EU auditors deplore wasted farm aid in Eastern Europe

Tractor at work in Romania - file pic
Image caption Many national farm inspections were found to be inadequate

The EU's main audit body has criticised the way EU farm subsidies are allocated in Central and Eastern Europe, saying the recipients include estate agents, airports and hunting clubs.

The European Court of Auditors report covers the 10 ex-communist countries which joined the EU in 2004-2007.

They use the Single Area Payment Scheme (SAPS) - different from the direct payments used in older EU states.

About 5bn euros (£4bn; $6.5bn) was spent on SAPS in 2011.

Under SAPS rules, there is no obligation to produce goods, but farmers must maintain their land in good agricultural and environmental condition (GAEC), the auditors say.

In Hungary and Romania, the report says, inspectors found that SAPS aid had been paid to landowners who were not active farmers themselves, while the farmers actually using it had no access to SAPS aid.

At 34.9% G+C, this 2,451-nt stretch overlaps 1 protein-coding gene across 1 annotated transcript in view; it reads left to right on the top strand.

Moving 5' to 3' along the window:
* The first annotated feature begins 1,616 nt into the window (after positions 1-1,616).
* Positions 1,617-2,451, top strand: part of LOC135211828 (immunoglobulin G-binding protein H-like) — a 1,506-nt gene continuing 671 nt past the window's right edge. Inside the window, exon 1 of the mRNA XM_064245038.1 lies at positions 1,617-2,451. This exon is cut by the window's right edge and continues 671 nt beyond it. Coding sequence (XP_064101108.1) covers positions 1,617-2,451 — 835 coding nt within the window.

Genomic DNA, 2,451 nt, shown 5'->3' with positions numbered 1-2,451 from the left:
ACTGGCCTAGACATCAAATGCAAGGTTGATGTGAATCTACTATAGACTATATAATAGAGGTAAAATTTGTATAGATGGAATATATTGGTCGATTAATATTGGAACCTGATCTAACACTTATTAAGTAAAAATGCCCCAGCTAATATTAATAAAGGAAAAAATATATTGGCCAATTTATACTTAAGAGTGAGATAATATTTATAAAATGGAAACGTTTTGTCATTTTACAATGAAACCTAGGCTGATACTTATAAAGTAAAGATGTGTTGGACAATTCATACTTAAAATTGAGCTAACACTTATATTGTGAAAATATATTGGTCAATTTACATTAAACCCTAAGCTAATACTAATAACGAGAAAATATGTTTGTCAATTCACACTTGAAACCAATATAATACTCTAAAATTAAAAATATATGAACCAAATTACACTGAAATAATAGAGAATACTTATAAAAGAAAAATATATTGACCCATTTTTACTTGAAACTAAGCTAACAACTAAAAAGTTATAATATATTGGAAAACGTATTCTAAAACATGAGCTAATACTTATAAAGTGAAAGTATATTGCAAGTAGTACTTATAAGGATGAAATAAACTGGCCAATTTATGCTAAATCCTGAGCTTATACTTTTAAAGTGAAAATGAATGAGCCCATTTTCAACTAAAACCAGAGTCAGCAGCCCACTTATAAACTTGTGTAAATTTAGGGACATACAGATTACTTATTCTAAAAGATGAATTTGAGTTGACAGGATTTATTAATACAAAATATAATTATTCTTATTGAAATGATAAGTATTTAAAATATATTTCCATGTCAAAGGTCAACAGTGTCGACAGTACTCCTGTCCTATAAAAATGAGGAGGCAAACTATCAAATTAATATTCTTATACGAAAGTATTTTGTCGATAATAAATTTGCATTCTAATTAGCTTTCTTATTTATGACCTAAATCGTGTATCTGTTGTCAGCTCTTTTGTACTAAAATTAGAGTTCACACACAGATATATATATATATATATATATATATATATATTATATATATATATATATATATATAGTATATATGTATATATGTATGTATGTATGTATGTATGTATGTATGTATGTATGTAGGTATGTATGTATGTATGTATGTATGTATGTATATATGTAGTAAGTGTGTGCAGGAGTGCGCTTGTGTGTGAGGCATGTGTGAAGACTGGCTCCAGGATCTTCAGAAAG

In 2010 hunting associations in Poland and Hungary received 3.54m euros of SAPS aid, the report says.

An estimated 4.25m euros went to the Hungarian state for grassland used for military training. The state is the largest SAPS beneficiary in Hungary.

Skewed towards biggest

SAPS primarily benefits large farms, the auditors found, with just 0.2% of beneficiaries receiving 24% of the total payments.

There were also cases of SAPS aid being paid for abandoned land.

SAPS is a transitional arrangement under the EU's Common Agricultural Policy, that is, the new member states are expected to move to the direct payments system used in the other 15 states. But the auditors say preparations for that are inadequate and there is a risk of delayed payments in future.

SAPS aid is a flat-rate payment based on land area, whereas the older direct payments system used elsewhere in the EU includes a calculation based on previous production on the land.

The auditors call for a more balanced distribution of farm aid, either by capping higher individual payments or by assessing the specific circumstances of the farms.

They also urge the European Commission - in charge of farm payments - to stop giving SAPS subsidies to non-agricultural bodies.

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